I didn't go with high hopes. It was a cold and dismal October afternoon, and the rain had seeped through my bones to my heart. And the promise of a local a cappella ensemble singing Dufay, Josquin, Gesualdo, and Palestrina did not raise my hopes. Surely the singers would inevitably go flat, the tempos drag. Surely they would start on one tone and inexorably end at least a half tone below. Surely singing such deeply expressive and profoundly spiritual music would be beyond them.
Surely, I was wrong. Vox, the local a cappella ensemble in question, can in fact sing those composers' gorgeous and glorious music, and they don't go flat, get lost, or drop dead. They sing with security and confidence; they sing in tune and on time. They sing line against line of chromatic counterpoint with only one voice to a part, and they sing it with extraordinary beauty of tone. My skepticism was confounded. They were terrific.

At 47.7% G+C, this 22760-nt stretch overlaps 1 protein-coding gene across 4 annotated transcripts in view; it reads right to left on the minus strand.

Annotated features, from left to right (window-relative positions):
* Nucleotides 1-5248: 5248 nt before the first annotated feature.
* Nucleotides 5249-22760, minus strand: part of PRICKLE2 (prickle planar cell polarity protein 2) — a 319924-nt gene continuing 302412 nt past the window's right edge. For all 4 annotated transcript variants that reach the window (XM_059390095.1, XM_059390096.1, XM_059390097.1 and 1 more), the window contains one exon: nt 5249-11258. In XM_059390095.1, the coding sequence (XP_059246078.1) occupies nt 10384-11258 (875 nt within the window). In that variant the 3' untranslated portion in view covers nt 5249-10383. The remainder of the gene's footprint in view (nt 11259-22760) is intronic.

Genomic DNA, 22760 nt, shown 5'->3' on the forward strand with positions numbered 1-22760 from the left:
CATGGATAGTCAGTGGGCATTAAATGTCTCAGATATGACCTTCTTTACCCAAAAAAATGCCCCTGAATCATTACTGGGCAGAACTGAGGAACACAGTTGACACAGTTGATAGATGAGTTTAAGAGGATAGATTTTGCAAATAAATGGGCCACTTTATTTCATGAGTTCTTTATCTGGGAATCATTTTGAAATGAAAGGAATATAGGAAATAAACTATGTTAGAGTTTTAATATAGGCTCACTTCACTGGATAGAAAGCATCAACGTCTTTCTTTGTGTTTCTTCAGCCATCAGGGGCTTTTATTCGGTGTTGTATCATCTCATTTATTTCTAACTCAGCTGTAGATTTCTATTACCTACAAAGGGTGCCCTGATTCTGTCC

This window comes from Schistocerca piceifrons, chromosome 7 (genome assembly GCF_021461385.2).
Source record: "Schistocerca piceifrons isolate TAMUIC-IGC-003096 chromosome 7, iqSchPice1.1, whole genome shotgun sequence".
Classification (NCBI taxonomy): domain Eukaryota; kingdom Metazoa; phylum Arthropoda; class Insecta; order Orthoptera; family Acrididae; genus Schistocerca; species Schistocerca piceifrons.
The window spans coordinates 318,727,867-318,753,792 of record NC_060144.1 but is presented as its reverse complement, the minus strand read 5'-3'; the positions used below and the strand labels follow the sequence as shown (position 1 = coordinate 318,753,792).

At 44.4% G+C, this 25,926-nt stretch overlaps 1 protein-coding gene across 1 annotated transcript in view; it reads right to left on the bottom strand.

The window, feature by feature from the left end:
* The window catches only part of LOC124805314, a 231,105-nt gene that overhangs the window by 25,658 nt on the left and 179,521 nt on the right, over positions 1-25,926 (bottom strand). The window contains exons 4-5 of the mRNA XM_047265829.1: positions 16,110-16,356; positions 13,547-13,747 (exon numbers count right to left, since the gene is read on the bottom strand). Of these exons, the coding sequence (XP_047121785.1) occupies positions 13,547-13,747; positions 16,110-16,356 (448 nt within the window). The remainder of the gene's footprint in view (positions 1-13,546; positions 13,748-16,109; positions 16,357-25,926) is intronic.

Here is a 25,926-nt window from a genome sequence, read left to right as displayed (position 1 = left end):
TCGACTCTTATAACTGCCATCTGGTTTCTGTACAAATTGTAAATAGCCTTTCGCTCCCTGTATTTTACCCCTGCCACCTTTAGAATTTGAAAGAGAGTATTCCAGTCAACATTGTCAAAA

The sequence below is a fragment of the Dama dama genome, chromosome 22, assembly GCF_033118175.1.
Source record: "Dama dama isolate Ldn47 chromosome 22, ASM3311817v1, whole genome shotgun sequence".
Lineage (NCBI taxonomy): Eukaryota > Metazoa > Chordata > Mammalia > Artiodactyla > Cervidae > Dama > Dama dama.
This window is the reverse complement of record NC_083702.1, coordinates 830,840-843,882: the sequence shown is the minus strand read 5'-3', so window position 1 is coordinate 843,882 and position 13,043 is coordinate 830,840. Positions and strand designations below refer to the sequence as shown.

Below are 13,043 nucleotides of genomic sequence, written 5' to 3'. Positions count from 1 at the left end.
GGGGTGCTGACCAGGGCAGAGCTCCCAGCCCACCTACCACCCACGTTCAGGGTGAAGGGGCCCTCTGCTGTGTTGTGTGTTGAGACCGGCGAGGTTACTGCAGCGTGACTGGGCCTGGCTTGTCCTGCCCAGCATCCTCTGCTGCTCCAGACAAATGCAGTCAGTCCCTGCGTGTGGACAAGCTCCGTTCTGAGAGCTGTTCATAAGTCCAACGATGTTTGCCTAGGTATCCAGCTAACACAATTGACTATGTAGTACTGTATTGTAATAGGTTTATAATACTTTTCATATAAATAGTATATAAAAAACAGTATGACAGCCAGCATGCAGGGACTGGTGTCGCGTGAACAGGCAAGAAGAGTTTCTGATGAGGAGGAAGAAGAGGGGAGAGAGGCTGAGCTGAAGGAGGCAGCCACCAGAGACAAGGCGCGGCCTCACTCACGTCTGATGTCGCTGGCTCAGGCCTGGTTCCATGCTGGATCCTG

Vox's opening set of sixteenth- and seventeenth-century madrigals was deeply expressive. I thought I would expire from the heart-rending beauty of Monteverdi's "Si ch'io vorrei morire." But then came Gesualdo's "Itene, o miei sospiri," with its anguished and agonizing chromatic harmonies, and I thought certainly my heart would break. Their performances of sacred motets by Dufay and Josquin, two of the loftiest and noblest composers before Bach, also found an ethereal purity of tone and celestial clarity of voice.